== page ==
With the Earth in the grips of a spreading disease and resources starting to run low, scientist Karl D’Branin (Eoin Macken) manages to get enough support to fly a team on an a exploratory mission to the edges of the solar system and to see if he can make target with an object that appears to moving in ways that suggest some sort of intelligent control. D’Branin’s premise is that the anomaly could be mankind’s first contact and could be their last hope at cosmic assistance.
But few people, least of all the Nightflyer’s often holographically-projected Captain Roy Eris (David Ajala), are totally convinced by his theories and the crew of the Nightflyer are largely ambivalent about D’Branin’s presence – and even angry that his team includes a dangerously unstable telepath named Thale (Sam Strike) and his ‘handler’ Dr. Agatha Matheson (Gretchen Mol).
As various crewmembers begin to experience strange and horrifying visions, all suspicions turn towards Thale and he does little to persuade anyone otherwise. But what if he isn’t the only threat. What if the crew of the Nighflyer have a danger far closer to home?
For a story about humans trying to explore new territory there’s an awful sense of ‘we’ve been here before’ to SyFy‘s new mini-series (available weekly on the tv channel and more quickly and just as legitimately, online). The idea of mankind’s desire to reach out when he should be ‘reaching in’ is hardly a new one and some of the greatest thrillers have used physical journeys into the unknown to explore psychological ones (and vice versa). There’s often a danger that the result is just chaotic mood music, a cacophony of ideas that swirl around without ever coalescing into something more… tangible. Story-tellers run the risk of stroking their chins and muttering about the ‘inexplicable’ as an excuse to not explain or to paint themselves into corners from which they can’t walk away (but somehow do). Terror and tension can be interestingly and attractively abstract – often what we glimpse or imagine is more scary than what we see – but if you’re asked to invest many hours in a story rather than a handful of minutes, you need to feel some sort of purpose and progress.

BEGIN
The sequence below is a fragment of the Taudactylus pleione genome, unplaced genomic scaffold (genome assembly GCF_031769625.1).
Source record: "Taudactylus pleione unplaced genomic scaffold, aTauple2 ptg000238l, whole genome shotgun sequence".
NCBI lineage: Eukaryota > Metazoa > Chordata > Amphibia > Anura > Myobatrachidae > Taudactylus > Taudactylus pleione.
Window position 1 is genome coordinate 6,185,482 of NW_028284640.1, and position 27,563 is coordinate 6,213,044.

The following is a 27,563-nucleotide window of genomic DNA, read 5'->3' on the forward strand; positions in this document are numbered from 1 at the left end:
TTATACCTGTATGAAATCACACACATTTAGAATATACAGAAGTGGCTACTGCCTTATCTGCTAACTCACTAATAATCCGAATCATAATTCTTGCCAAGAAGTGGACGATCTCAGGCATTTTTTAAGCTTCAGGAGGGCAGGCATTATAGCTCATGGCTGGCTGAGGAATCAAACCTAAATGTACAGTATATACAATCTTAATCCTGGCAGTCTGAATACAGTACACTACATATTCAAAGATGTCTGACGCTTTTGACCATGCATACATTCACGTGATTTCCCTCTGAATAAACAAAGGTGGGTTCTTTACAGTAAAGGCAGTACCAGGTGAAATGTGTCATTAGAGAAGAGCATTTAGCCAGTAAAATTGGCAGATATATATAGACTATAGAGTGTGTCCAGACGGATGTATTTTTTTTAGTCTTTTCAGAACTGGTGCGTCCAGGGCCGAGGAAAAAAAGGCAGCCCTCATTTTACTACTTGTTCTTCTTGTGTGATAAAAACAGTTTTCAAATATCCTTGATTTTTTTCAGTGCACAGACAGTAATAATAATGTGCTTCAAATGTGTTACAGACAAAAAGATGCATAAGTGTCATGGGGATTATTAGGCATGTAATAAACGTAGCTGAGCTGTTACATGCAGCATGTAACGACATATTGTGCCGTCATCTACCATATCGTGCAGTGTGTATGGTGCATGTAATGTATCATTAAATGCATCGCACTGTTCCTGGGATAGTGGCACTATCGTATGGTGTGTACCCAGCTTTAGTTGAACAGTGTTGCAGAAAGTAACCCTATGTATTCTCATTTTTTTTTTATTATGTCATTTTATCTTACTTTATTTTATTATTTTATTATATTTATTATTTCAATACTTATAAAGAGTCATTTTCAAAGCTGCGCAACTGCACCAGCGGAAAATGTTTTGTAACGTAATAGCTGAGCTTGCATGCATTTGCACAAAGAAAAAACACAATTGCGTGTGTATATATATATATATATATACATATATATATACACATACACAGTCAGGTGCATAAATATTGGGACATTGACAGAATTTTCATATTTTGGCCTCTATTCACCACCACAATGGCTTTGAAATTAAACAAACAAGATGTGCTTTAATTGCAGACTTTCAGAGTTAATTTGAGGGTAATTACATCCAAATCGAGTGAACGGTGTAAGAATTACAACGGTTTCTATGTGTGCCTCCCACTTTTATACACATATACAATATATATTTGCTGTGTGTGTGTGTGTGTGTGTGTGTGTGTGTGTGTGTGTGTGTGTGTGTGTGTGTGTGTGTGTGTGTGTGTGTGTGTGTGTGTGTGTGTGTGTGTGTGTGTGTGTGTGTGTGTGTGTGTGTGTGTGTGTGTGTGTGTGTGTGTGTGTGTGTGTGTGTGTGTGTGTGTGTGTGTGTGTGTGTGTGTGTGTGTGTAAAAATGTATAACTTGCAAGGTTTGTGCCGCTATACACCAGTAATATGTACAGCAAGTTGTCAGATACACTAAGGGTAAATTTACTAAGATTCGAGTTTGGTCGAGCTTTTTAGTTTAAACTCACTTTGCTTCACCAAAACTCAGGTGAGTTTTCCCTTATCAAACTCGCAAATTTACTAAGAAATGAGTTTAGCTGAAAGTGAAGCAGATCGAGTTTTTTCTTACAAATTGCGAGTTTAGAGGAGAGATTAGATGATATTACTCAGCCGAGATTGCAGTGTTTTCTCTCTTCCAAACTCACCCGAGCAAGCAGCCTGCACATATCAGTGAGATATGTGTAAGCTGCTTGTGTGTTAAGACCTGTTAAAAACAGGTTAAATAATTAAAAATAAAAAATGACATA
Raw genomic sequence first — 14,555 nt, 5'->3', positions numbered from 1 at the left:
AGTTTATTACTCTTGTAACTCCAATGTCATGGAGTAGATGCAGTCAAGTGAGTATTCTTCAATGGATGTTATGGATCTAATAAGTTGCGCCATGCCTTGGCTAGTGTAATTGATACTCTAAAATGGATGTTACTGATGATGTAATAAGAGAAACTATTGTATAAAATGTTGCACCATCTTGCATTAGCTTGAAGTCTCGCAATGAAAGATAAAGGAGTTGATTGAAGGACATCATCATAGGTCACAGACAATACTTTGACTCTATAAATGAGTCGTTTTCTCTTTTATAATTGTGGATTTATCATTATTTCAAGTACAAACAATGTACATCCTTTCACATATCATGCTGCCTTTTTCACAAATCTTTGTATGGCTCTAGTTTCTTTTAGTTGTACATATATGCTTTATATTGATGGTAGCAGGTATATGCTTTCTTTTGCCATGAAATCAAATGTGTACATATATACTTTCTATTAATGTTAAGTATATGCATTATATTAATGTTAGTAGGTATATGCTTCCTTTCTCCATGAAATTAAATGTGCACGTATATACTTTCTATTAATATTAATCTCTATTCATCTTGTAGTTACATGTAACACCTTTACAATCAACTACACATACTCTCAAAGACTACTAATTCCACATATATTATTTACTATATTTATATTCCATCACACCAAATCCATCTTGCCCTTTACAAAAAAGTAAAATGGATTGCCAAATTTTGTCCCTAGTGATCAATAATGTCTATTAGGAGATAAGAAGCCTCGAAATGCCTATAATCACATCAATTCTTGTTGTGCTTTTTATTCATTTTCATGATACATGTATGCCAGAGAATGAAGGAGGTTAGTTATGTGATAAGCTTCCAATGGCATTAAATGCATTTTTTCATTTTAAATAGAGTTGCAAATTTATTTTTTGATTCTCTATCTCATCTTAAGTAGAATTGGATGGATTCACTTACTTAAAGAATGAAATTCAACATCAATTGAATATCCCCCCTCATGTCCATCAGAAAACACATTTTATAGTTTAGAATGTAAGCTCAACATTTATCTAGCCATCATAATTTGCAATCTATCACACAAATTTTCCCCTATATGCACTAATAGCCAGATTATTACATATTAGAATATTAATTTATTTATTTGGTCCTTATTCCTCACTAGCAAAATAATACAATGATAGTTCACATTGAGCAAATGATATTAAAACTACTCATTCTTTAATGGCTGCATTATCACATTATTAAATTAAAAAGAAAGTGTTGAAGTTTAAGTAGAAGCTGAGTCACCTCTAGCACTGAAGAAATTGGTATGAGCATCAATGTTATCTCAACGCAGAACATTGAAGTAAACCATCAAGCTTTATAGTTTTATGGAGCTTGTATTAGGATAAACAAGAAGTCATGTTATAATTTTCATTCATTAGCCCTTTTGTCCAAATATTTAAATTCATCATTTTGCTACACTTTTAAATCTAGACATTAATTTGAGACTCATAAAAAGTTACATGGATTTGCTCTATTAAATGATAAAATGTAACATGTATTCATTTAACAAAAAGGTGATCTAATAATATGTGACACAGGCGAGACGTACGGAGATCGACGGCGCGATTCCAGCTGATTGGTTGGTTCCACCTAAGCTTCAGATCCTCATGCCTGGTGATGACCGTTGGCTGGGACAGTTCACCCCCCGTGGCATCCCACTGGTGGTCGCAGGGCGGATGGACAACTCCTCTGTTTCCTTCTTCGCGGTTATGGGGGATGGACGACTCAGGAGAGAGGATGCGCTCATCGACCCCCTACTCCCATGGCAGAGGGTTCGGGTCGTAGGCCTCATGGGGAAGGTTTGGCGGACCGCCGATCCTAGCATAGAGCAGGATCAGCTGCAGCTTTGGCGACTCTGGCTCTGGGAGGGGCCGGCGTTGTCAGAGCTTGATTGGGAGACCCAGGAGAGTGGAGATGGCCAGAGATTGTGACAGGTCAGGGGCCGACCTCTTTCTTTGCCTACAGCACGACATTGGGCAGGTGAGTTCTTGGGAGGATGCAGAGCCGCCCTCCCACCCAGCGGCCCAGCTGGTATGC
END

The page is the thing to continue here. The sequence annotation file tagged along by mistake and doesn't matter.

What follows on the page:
Martin’s Game of Thrones is truly epic, taking the timeless mix of dynasties and duplicity and spinning out a story in which the viewer aches to see the triumphs, tragedies and retribution play out – it’s the most satisfying of guilty pleasures. But HBO‘s show is based on a multi-volume, almost generational journey (one, notably,yet to be finished on the printed page) and the fact that Nightflyers is based on a short novella is a telling difference meaning the screen version of the latter has to do far more with far less. Having to adapt source material to a new medium is a tricky task – expanding it out to do so is even more problematic.